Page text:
JUNE 20, 2013
I KNEW MARY RUEFLE was going to be a poet before I read a single line she’d ever written. We all knew. Bennington College, 1970-something — spring, it probably was. Mary and I were both undergraduates (she was ahead of me by a year or two) and part of a group of like minds who loved poetry but who were mostly too busy — some of us — with more earthly concerns like getting laid or figuring out if we were bisexual or gay. Mary, it seemed to me, had a shameless way of being in the world best exemplified by the fact that she simply said things nobody else thought about. “You’ve lengthened,” she exclaimed upon seeing me after a school break one year.
Of course, Mary had — though nobody would have known what to call it then — a literary presence, meaning she was serious in a way that had nothing to do with being in college. She may have been (and probably was) the most talented writer on campus; I also remember most of us secretly thinking we were all at Bennington for something other than an education because of how hard it was to be accepted there. Or, because of our allegiance to a particular tribe (the elite class, the artists, the nerds). Whatever it was, many of us were in the awkward position of having to actually learn more than we already knew.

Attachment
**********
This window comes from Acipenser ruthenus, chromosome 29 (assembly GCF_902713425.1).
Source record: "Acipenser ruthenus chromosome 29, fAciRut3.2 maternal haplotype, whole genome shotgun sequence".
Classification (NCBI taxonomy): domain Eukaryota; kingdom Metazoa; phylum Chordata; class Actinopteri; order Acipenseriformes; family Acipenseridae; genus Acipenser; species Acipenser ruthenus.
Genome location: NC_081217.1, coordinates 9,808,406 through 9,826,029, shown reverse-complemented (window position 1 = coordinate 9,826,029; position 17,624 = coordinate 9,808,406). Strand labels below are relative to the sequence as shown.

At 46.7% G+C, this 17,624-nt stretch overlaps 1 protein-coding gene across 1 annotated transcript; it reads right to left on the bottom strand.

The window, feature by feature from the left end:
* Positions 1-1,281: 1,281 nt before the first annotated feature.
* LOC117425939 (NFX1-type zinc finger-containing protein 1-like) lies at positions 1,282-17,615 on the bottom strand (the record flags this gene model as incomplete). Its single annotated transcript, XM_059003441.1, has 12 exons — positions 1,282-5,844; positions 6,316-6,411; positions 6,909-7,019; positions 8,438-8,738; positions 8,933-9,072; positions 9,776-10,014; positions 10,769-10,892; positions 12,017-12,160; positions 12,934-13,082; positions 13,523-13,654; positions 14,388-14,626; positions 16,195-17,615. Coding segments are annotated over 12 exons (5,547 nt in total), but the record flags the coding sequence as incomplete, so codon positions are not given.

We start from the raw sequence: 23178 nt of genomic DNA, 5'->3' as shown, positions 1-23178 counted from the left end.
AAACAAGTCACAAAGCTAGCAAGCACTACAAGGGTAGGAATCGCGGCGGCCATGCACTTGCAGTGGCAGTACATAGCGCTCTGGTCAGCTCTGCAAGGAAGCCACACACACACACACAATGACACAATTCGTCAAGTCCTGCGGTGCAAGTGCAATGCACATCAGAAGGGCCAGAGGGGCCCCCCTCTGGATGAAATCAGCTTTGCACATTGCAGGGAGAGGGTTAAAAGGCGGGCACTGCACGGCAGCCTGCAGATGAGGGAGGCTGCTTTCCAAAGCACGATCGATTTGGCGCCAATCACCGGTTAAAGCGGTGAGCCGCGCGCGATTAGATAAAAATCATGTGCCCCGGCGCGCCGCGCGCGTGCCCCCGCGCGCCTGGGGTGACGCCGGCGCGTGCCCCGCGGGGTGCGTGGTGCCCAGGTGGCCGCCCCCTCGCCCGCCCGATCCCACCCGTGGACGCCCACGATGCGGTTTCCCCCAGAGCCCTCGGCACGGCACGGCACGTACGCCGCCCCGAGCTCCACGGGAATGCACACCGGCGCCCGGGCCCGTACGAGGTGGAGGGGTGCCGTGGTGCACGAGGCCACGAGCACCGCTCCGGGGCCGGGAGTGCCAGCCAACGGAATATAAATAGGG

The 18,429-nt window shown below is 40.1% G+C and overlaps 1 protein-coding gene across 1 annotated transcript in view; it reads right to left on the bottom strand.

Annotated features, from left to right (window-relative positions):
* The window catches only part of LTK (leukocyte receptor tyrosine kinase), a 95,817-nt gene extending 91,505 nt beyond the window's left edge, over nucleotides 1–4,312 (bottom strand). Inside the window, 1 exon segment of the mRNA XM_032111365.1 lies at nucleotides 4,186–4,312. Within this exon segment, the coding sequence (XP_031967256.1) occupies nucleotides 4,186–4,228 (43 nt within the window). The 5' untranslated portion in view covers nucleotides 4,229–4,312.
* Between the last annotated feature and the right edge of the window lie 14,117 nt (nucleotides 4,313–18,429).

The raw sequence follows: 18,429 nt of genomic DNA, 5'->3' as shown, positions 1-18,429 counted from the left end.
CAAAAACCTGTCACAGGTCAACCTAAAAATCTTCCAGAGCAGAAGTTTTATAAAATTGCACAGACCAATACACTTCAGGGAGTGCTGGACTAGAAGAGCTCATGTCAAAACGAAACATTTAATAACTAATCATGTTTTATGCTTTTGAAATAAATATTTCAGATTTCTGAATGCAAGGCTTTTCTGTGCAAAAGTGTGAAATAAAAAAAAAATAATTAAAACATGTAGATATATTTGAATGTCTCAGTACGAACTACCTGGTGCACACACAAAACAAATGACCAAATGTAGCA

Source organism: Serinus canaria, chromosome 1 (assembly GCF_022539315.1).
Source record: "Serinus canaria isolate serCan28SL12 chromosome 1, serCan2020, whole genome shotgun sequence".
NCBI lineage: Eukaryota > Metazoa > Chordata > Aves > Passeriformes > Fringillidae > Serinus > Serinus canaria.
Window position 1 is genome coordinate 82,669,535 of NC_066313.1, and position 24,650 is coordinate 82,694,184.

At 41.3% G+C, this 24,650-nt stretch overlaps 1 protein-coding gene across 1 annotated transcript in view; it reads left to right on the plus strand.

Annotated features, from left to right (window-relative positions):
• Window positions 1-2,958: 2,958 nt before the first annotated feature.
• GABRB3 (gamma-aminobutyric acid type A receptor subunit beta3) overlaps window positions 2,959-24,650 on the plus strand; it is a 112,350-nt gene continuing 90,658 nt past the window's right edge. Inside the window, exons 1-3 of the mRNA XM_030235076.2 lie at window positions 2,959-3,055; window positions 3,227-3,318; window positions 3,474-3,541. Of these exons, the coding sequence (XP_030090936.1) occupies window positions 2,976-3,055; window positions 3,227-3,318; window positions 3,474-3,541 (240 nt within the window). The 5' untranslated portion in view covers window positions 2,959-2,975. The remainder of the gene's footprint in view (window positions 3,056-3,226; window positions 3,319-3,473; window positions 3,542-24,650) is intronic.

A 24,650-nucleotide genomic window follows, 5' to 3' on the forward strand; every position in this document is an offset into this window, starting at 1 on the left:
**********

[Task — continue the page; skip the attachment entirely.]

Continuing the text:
In truth, I didn’t know Mary Ruefle very well, but I wanted her attention (I was a little too afraid of her to want to really know her). I didn’t know her well because even at a place like Bennington (with only around 400 full-time students in those days), there were circles of people that never joined the other circles of other people to make the circles larger. I admired Mary because of poetry, because she wanted to do something beautiful, because she was something special in an already special place. And even if I didn’t know my own heart completely as a poet or writer, I certainly saw it in someone else, which gave me pleasure and hope — the same way her Selected Poems has done for me all these many years later.